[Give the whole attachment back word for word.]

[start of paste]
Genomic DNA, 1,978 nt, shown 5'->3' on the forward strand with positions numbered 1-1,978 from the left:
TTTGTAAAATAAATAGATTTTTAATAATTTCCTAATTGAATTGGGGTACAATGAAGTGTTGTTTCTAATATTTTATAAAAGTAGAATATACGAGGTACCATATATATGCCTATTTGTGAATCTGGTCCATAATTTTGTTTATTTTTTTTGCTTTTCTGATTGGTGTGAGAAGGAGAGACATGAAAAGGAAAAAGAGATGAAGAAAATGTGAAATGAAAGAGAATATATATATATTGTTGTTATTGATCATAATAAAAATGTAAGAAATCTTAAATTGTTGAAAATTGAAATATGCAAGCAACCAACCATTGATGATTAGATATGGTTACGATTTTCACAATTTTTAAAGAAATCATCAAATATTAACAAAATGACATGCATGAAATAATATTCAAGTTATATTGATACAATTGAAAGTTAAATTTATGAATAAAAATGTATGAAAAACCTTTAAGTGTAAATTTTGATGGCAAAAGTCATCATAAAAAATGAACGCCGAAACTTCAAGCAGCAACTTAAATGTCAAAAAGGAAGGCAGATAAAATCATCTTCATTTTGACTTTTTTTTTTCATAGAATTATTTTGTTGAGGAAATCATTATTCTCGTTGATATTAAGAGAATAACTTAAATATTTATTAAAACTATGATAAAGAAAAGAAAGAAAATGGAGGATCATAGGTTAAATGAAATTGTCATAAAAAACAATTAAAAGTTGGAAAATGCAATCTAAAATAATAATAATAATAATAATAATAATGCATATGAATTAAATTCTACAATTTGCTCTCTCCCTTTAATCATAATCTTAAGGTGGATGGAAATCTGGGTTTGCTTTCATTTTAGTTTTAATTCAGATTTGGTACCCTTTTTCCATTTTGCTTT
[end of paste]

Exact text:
Genomic DNA, 1,978 nt, shown 5'->3' on the forward strand with positions numbered 1-1,978 from the left:
TTTGTAAAATAAATAGATTTTTAATAATTTCCTAATTGAATTGGGGTACAATGAAGTGTTGTTTCTAATATTTTATAAAAGTAGAATATACGAGGTACCATATATATGCCTATTTGTGAATCTGGTCCATAATTTTGTTTATTTTTTTTGCTTTTCTGATTGGTGTGAGAAGGAGAGACATGAAAAGGAAAAAGAGATGAAGAAAATGTGAAATGAAAGAGAATATATATATATTGTTGTTATTGATCATAATAAAAATGTAAGAAATCTTAAATTGTTGAAAATTGAAATATGCAAGCAACCAACCATTGATGATTAGATATGGTTACGATTTTCACAATTTTTAAAGAAATCATCAAATATTAACAAAATGACATGCATGAAATAATATTCAAGTTATATTGATACAATTGAAAGTTAAATTTATGAATAAAAATGTATGAAAAACCTTTAAGTGTAAATTTTGATGGCAAAAGTCATCATAAAAAATGAACGCCGAAACTTCAAGCAGCAACTTAAATGTCAAAAAGGAAGGCAGATAAAATCATCTTCATTTTGACTTTTTTTTTTCATAGAATTATTTTGTTGAGGAAATCATTATTCTCGTTGATATTAAGAGAATAACTTAAATATTTATTAAAACTATGATAAAGAAAAGAAAGAAAATGGAGGATCATAGGTTAAATGAAATTGTCATAAAAAACAATTAAAAGTTGGAAAATGCAATCTAAAATAATAATAATAATAATAATAATAATGCATATGAATTAAATTCTACAATTTGCTCTCTCCCTTTAATCATAATCTTAAGGTGGATGGAAATCTGGGTTTGCTTTCATTTTAGTTTTAATTCAGATTTGGTACCCTTTTTCCATTTTGCTTT